Issues of transitioning to hydrogen energetics
On their way to achieving the goal of reducing greenhouse gas emissions, in particular CO2, European and other developed countries are actively moving towards the transition to another energy source — hydrogen. For Russia, this might mean the loss of the market for its traditional export goods — oil, gas, coal, as well as increased competition between exporters. In addition, a technological lag in the energy sector is possible.
Russia plans to gradually develop hydrogen energetics. By 2050, the Russian Federation expects to become one of the largest exporters of hydrogen and energy mixtures based on it, as well as industrial products for hydrogen energy to the countries of the Asia-Pacific region and the European Union, and a supplier of hydrogen energy technologies to the world market. In the domestic market, it is expected that the widespread commercial application of hydrogen technologies in transport, energy and industry will begin.
However, when it comes to the implementation of these plans, as always, there are many obstacles: firstly, the countries which stimulate the use of hydrogen have not yet decided on the possible levels of hydrogen consumption (i.e., it’s unclear how much hydrogen will be required by the market), secondly, the cost of climate-neutral hydrogen is still significantly higher than the cost of fossil energy sources, thirdly, not all technological issues of actually using hydrogen have been resolved; fourthly, it is not clear whether there will be enough resources for the «clean» production of hydrogen.
And besides, scientists have doubts whether «green» hydrogen will actually reduce or increase greenhouse gas emissions.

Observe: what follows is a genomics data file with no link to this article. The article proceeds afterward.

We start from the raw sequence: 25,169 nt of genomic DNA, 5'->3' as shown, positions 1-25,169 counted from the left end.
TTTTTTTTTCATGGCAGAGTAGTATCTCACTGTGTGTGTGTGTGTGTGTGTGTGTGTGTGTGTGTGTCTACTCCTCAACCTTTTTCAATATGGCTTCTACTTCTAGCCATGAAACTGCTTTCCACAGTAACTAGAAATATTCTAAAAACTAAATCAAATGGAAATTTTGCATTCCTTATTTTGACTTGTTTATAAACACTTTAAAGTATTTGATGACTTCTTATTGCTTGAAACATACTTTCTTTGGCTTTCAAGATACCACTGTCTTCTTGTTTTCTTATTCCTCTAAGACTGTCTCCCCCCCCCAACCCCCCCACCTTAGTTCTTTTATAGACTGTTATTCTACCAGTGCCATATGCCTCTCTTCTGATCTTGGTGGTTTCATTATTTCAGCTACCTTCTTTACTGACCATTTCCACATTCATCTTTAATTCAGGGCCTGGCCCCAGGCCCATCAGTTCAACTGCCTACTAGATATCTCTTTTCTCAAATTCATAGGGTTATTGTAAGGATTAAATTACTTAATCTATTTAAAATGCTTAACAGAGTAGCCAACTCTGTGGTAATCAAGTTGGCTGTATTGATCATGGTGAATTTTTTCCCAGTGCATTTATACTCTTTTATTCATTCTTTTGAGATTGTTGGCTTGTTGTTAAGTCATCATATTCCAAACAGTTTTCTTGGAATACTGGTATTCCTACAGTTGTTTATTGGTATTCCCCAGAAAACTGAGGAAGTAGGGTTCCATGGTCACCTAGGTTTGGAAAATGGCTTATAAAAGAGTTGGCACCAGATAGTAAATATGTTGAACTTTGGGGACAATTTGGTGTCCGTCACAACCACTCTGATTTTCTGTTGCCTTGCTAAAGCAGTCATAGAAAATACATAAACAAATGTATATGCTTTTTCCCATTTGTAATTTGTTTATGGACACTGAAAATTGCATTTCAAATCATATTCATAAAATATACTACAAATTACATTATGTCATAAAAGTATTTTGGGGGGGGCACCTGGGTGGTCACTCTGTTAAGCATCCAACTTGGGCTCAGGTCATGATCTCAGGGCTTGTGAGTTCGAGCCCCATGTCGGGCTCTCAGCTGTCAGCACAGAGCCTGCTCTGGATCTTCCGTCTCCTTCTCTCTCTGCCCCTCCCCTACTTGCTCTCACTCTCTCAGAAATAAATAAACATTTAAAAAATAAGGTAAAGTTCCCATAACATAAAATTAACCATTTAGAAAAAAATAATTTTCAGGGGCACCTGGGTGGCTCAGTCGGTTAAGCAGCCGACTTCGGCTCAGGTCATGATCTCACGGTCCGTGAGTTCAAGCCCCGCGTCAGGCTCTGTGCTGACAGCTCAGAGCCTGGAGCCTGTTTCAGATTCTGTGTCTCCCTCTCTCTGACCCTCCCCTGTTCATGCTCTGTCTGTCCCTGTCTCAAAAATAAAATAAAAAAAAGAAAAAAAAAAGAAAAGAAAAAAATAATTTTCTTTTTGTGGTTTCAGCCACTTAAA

At present, hydrogen is used mainly as a feedstock for the production of ammonia — 32 million tons/year – or in the technological processes of oil refining – at catalytic cracking units, hydrotreating of fuels — 38 million tons – and is produced to satisfy local needs at specialized installations, i.e., there is no hydrogen market as of now.
Another 42 million tons of hydrogen is used in a mixture with other gases as a raw material or fuel in the production of heat and electric energy (methanol production — 12 million tons, metallurgy — 4 million tons of the mixture).
The transition to a low-carbon economy suggests that hydrogen will have new areas of application: for accumulation, storage and delivery of energy, and it is also considered as a promising universal energy carrier. So, hydrogen can be used in transport, provided that electric motors on fuel cells are widespread, as well as in the power industry — as an energy carrier, and in energy storage systems, in methane-hydrogen mixtures, etc.
From a socio-economic point of view, hydrogen is viewed by the European Union as a driver of economic growth, that is, a mean to attract investment. In addition, hydrogen energy is expected to create 5.4 million new jobs by 2050.
Now hydrogen is produced mainly from gas (about 200 billion cubic meters or 2% of world consumption) and coal (about 100 million tons of coal, also 2% of world demand) – this is the so-called «gray» hydrogen. In the future, the European Union expects to produce hydrogen from water by electrolysis using energy generated from renewable energy sources (RES) — this is called «green hydrogen».
The key issue for the development of hydrogen energy is the cost of producing «green» hydrogen. It is also important to understand whether there will be enough fresh water supplies to produce green hydrogen.